This maple syrup season has been simply phenomenal. We’re about one month into it, have 10 trees tapped and have already boiled down enough sap to produce 2 gallons of some of the best tasting syrup I’ve ever tasted. Compared to last year, we’re already up a half gallon, which is pretty good. I’m still boiling right now and if things pan out the way they’re supposed to, we’ll be up to two and a half gallons. Personally, I think this is spectacular, seeing I’ve never made syrup in my life until last year. Thank you Maine.
I wanted to find a good recipe that would use the syrup in a way that’s worthy. I first thought of something with apples in it, like my German Apple Pancakes. That’s still a possibility. I also thought about some sort of apple muffins or an apple crumb cake, but Laura and I decided that we need to wait a bit before we dive back into those types of recipes. Too much of a good thing turns into too much of a good thing, if you know what I mean. We can’t be eating desserts every day.
Finally, I thought about a nice side dish. Something that would accentuate the flavor of the syrup and offer a bit of sweet itself. When I found a recipe called Candied Sweet Potatoes at Cook’s Country, I knew it was the one.
This is quite a simple recipe to prepare. There are few ingredients and can be cooked rather easily. If a few key directions are followed, I think anyone who tries it will enjoy success. I do, however, want to point out one important consideration. If you’ve ever eaten real maple syrup, you know the difference between it and the fake stuff. I just looked up the ingredients of a big name “syrup” and this is what I found:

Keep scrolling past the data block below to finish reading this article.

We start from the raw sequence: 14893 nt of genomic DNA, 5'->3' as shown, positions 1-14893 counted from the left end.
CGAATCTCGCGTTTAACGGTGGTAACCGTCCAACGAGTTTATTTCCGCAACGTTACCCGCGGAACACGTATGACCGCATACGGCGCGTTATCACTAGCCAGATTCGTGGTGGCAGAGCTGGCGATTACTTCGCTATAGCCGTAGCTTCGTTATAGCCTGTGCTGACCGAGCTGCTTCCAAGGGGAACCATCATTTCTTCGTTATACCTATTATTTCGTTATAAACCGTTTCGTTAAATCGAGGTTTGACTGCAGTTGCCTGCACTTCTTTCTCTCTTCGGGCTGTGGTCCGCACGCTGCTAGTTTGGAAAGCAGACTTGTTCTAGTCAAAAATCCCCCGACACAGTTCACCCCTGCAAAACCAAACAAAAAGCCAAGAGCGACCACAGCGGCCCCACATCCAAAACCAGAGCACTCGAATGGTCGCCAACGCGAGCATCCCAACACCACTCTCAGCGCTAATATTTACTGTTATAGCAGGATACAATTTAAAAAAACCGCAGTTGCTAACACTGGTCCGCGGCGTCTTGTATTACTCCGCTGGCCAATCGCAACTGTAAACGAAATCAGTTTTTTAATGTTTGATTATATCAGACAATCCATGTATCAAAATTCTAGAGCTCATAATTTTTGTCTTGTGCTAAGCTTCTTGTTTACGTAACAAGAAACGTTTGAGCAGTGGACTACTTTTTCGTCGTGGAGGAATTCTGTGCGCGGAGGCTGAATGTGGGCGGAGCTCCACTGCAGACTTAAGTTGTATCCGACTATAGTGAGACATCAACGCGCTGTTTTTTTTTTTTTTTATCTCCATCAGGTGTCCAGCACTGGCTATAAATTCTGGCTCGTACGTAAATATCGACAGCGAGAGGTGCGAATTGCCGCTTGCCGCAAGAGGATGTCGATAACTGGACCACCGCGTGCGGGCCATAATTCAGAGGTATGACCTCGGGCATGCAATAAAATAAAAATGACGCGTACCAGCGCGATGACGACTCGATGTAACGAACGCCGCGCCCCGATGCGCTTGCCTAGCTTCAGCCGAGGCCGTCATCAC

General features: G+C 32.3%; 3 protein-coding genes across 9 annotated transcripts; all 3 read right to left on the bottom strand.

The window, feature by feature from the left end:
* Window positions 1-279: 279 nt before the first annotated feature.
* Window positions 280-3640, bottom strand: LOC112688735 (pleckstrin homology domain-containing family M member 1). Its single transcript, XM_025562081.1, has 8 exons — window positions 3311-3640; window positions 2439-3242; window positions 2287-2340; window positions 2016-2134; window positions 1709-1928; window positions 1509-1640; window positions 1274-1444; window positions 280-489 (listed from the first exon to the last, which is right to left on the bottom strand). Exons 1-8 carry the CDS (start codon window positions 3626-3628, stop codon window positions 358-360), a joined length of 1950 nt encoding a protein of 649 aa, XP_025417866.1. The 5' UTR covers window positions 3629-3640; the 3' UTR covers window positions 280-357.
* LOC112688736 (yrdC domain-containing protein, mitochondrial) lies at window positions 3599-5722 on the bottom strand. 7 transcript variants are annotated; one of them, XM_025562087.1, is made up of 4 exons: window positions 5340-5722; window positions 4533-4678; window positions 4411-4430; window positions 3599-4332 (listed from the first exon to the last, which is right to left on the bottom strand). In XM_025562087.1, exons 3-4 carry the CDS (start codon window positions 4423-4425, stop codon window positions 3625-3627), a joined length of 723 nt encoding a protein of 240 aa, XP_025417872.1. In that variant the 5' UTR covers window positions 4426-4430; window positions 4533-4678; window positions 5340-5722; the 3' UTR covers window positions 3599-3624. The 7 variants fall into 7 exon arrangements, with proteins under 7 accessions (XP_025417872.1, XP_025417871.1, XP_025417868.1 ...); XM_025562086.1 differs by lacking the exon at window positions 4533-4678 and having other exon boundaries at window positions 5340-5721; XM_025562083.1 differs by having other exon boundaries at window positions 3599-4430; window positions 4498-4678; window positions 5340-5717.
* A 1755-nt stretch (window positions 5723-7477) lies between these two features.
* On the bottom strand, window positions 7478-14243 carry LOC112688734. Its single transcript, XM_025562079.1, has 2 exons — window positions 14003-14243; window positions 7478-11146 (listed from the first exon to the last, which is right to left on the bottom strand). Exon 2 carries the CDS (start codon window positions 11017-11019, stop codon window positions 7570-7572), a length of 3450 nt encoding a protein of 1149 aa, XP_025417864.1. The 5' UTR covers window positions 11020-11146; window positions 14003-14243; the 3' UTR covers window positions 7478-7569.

High Fructose Corn Syrup, Corn Syrup, Water, Salt, Cellulose Gum, Molasses, Potassium Sorbate (Preservative), Sodium Hexametaphosphate, Natural and Artifical Flavor (Caramel Color, Corn Syrup), Artificial Flavor, Citric Acid, Caramel Color, Mono and Diglycerides.
Now, I suppose I can’t complain here – this actually is syrup. It’s just not maple syrup. It’s corn syrup. The ingredients in the maple syrup I used are only one: maple tree sap. I understand that not everyone has maple trees growing on their properties, but grocery stores do usually sell pure maple syrup next to the corn syrup. It’s up to you. I say to give it a try. Believe it or not, pure maple syrup actually offers some health benefits.
Nutritional Value – Maple Syrup. The nutrients found in maple syrup include energy, water, protein, fat, carbohydrates, and sugars. In terms of minerals, it contains calcium, iron, magnesium, phosphorus sodium, potassium, and zinc. Vitamins such as thiamin, riboflavin, niacin, and B6 are also found in maple syrup. (Source)
3 Pounds Sweet Potatoes (3 Large Ones)
4 Tablespoons Regular Olive Oil
Regular Table Salt
Ground Black Pepper
1/2 Cup Maple Syrup
1/2 Cup Water
2 Tablespoons Unsalted Butter
1 Teaspoon Cornstarch